GOP 2016 Candidate Courting Black Voters Meets With Guy Who Says Blacks Were Better Off as Slaves

Rand Paul spends 45 minutes with Cliven Bundy.

(AP Photo/John Locher)

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Rand Paul is notable among the nearly 20 GOP presidential candidates for his stated desire to reach out to African American voters, but Paul might have stumbled on that front yesterday when he met with anti-government activist and rancher Cliven Bundy, a libertarian hero who mounted a heavily-armed standoff against federal agents and who also became known for making racist comments.

Most GOP candidates head to Nevada to prostrate themselves before casino owner Sheldon Adelson, who spent more than $92 million supporting Republicans in the 2012 election. But Adelson and Paul are not on good terms. (Paul’s spin is that Adelson has told him he won’t finance attacks on the Kentucky senator’s campaign.

When Paul swung through Nevada on Monday he wound up at the Eureka Casino in Mesquite, a decidedly less glitzy venue than Adelson’s Venetian, and he spoke to a crowd of about 80, including Bundy. In 2014, Bundy faced off with federal agents over his refusal to move his cattle off of government-owned land. (He wouldn’t pay for grazing rights.) Initially Bundy was a poster boy for anti-government conservatives who praised his independence, but he lost much of his support when he gave an interview in which he said African Americans (whom he referred to as “Negroes”) were “better off as slaves”.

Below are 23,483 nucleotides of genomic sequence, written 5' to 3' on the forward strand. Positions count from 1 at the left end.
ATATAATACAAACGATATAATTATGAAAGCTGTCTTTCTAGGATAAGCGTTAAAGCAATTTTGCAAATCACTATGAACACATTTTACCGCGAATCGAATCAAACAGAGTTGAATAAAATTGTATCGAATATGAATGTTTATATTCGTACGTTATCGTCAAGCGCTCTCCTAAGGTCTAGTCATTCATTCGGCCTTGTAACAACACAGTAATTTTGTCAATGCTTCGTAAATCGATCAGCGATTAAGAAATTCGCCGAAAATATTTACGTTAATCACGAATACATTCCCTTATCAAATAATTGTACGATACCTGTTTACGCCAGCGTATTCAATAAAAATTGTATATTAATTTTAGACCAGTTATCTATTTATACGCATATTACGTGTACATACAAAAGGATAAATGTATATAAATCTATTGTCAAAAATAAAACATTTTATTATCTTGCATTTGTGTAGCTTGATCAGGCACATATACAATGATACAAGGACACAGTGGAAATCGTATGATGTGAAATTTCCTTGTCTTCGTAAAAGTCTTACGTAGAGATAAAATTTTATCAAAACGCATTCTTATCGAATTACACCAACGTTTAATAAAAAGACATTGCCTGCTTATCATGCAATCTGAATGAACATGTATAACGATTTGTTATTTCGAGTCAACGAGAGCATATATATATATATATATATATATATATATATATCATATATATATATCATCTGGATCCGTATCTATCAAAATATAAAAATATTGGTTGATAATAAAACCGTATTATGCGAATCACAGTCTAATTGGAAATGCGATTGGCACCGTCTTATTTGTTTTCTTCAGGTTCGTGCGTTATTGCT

At first it appeared that Paul and Bundy had merely a passing encounter, but Politico reports that it was more than that. Paul apparently met with Bundy for 45 minutes, privately, after the event. According to Politico, Bundy said he was not expecting to get any direct time with Paul, but the candidate’s aides found a private room where the two could chat. The rancher said Paul wasn’t well-informed on government land use.

“I was happy to be able to sort of teach him,” Bundy told Politico.

Bundy, who eventually apologized for his race comments, said he didn’t like everything Paul had to say, but was pleased with his campaign so far. “In general, I think we are in tune with each other,” he told the Associated Press.

Paul’s campaign did not return a request for comment.

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Which is also a pretty great way to describe Mother Jones' mission: People coming together around the truth to hold power accountable.

And right now, we need to raise about $400,000 from our online readers over the next two months to hit our annual goal and make good on that mission. Read more about the information war we find ourselves in and how people-powered, independent reporting can and must rise to the challenge—and please support our team's truth-telling journalism with a donation if you can right now.

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